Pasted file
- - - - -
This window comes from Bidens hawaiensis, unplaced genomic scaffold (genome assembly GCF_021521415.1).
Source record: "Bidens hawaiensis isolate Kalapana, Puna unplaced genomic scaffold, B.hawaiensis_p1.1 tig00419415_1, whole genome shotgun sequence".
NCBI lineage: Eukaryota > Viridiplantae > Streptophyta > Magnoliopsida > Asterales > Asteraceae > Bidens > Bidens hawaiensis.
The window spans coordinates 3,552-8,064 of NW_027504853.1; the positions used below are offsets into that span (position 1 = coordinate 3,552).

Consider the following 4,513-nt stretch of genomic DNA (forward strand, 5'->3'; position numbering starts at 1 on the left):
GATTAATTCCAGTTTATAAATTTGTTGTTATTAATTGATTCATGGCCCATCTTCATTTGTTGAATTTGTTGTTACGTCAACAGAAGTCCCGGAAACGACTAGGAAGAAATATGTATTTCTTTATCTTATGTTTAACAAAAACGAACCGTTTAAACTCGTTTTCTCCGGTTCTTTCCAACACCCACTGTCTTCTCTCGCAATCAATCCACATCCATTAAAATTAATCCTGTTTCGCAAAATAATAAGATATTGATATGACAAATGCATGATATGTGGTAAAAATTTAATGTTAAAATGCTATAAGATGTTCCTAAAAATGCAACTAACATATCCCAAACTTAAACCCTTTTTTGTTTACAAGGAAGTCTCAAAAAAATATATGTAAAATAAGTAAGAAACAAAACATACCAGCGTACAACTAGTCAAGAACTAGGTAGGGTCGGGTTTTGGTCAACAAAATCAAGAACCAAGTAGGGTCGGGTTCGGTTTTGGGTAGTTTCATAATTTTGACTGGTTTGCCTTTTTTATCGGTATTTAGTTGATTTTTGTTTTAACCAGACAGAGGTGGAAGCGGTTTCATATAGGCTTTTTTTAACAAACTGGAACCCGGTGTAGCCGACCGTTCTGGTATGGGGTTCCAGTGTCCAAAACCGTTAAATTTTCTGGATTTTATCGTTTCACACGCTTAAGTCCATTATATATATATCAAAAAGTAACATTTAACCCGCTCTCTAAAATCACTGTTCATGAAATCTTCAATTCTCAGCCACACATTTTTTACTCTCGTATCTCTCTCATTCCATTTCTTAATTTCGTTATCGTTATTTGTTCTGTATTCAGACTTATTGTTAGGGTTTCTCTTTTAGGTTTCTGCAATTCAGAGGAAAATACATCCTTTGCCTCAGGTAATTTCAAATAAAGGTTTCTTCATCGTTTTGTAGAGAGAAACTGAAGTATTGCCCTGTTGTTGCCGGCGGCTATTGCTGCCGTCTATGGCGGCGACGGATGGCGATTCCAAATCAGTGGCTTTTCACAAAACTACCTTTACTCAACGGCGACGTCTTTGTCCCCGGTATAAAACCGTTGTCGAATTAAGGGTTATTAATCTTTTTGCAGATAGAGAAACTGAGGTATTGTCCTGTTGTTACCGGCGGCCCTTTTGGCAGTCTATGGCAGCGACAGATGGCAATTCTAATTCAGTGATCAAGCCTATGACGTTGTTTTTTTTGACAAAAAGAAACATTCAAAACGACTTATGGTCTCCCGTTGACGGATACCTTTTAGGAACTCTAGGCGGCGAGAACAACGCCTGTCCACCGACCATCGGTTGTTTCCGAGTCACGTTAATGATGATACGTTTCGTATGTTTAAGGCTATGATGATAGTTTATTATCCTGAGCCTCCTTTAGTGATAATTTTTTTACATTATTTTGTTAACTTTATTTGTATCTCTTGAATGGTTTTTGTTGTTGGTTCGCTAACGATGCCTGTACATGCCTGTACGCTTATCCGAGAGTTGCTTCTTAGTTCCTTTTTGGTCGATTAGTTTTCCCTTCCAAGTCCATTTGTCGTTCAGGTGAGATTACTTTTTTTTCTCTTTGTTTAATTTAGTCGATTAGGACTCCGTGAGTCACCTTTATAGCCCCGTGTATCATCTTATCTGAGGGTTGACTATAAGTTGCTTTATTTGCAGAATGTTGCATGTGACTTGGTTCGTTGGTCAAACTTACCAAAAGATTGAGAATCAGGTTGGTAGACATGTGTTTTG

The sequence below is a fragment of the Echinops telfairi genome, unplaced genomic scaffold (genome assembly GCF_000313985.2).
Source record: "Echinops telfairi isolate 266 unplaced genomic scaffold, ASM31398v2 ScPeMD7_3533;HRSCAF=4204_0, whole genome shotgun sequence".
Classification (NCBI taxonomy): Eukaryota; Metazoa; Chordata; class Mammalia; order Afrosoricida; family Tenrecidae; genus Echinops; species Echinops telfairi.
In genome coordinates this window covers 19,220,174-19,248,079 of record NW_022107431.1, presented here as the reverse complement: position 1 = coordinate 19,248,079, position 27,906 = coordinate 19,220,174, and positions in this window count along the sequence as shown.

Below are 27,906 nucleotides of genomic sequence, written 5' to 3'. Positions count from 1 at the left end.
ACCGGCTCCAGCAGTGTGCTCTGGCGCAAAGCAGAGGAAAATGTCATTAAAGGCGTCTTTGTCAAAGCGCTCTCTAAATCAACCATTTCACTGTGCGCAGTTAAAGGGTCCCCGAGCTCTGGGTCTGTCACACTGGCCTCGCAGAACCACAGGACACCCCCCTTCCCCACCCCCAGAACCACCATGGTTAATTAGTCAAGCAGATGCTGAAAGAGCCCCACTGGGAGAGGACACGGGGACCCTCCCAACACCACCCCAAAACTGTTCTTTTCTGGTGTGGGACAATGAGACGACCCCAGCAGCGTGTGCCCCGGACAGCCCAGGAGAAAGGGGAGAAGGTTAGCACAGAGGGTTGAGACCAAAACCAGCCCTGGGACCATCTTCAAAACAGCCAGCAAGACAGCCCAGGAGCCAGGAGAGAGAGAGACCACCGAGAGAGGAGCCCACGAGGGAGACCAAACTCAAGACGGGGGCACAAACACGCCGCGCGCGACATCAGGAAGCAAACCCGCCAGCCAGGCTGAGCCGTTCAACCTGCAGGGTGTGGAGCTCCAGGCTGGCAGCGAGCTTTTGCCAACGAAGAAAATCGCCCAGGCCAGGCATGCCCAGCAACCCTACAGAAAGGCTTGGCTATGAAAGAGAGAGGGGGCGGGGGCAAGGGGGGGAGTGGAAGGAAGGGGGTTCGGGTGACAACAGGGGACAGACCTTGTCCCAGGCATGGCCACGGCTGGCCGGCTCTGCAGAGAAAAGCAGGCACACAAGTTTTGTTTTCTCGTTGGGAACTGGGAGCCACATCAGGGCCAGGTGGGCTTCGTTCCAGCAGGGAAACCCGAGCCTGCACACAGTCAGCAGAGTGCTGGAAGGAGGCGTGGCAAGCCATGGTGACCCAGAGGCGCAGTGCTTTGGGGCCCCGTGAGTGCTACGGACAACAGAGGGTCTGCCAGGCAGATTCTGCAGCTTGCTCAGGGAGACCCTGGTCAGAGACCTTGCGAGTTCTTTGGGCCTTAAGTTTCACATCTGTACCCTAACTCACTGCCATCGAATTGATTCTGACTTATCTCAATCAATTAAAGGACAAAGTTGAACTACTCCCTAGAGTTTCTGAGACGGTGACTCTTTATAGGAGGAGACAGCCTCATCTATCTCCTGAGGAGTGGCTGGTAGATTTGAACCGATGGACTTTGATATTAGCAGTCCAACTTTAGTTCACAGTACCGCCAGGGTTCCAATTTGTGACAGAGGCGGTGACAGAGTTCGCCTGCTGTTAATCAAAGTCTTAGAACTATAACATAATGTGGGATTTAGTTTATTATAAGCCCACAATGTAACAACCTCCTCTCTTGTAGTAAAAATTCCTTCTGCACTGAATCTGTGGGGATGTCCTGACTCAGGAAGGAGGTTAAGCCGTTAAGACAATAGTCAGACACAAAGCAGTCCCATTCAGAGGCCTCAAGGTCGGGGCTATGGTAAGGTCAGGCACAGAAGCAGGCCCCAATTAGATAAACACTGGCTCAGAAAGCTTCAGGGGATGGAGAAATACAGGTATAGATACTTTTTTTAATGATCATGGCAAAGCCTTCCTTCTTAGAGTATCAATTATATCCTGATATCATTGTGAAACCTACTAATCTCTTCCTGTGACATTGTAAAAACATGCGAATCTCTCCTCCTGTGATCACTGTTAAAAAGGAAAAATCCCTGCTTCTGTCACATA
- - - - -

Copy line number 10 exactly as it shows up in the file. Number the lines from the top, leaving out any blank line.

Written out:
In genome coordinates this window covers 19,220,174-19,248,079 of record NW_022107431.1, presented here as the reverse complement: position 1 = coordinate 19,248,079, position 27,906 = coordinate 19,220,174, and positions in this window count along the sequence as shown.